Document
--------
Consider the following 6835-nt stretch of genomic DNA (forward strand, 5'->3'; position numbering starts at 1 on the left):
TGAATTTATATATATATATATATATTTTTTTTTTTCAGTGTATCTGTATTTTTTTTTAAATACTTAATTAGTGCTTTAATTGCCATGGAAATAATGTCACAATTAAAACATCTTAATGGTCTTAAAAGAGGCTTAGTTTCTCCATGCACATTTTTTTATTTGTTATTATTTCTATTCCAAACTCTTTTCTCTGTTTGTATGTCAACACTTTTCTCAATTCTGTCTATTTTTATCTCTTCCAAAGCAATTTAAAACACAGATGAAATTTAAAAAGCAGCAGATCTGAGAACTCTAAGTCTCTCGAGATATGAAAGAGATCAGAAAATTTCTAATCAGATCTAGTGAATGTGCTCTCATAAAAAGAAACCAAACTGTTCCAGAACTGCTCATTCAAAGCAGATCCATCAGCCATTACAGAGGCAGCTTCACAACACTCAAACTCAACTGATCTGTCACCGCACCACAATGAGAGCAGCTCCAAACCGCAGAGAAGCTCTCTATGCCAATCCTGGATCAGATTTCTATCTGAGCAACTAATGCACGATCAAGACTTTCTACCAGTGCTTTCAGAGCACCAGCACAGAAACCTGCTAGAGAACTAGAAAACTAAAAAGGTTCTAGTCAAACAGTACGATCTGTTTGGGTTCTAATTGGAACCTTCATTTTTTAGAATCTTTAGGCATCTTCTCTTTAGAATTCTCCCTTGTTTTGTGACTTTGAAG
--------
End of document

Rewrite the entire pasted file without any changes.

Consider the following 6835-nt stretch of genomic DNA (forward strand, 5'->3'; position numbering starts at 1 on the left):
TGAATTTATATATATATATATATATTTTTTTTTTTCAGTGTATCTGTATTTTTTTTTAAATACTTAATTAGTGCTTTAATTGCCATGGAAATAATGTCACAATTAAAACATCTTAATGGTCTTAAAAGAGGCTTAGTTTCTCCATGCACATTTTTTTATTTGTTATTATTTCTATTCCAAACTCTTTTCTCTGTTTGTATGTCAACACTTTTCTCAATTCTGTCTATTTTTATCTCTTCCAAAGCAATTTAAAACACAGATGAAATTTAAAAAGCAGCAGATCTGAGAACTCTAAGTCTCTCGAGATATGAAAGAGATCAGAAAATTTCTAATCAGATCTAGTGAATGTGCTCTCATAAAAAGAAACCAAACTGTTCCAGAACTGCTCATTCAAAGCAGATCCATCAGCCATTACAGAGGCAGCTTCACAACACTCAAACTCAACTGATCTGTCACCGCACCACAATGAGAGCAGCTCCAAACCGCAGAGAAGCTCTCTATGCCAATCCTGGATCAGATTTCTATCTGAGCAACTAATGCACGATCAAGACTTTCTACCAGTGCTTTCAGAGCACCAGCACAGAAACCTGCTAGAGAACTAGAAAACTAAAAAGGTTCTAGTCAAACAGTACGATCTGTTTGGGTTCTAATTGGAACCTTCATTTTTTAGAATCTTTAGGCATCTTCTCTTTAGAATTCTCCCTTGTTTTGTGACTTTGAAG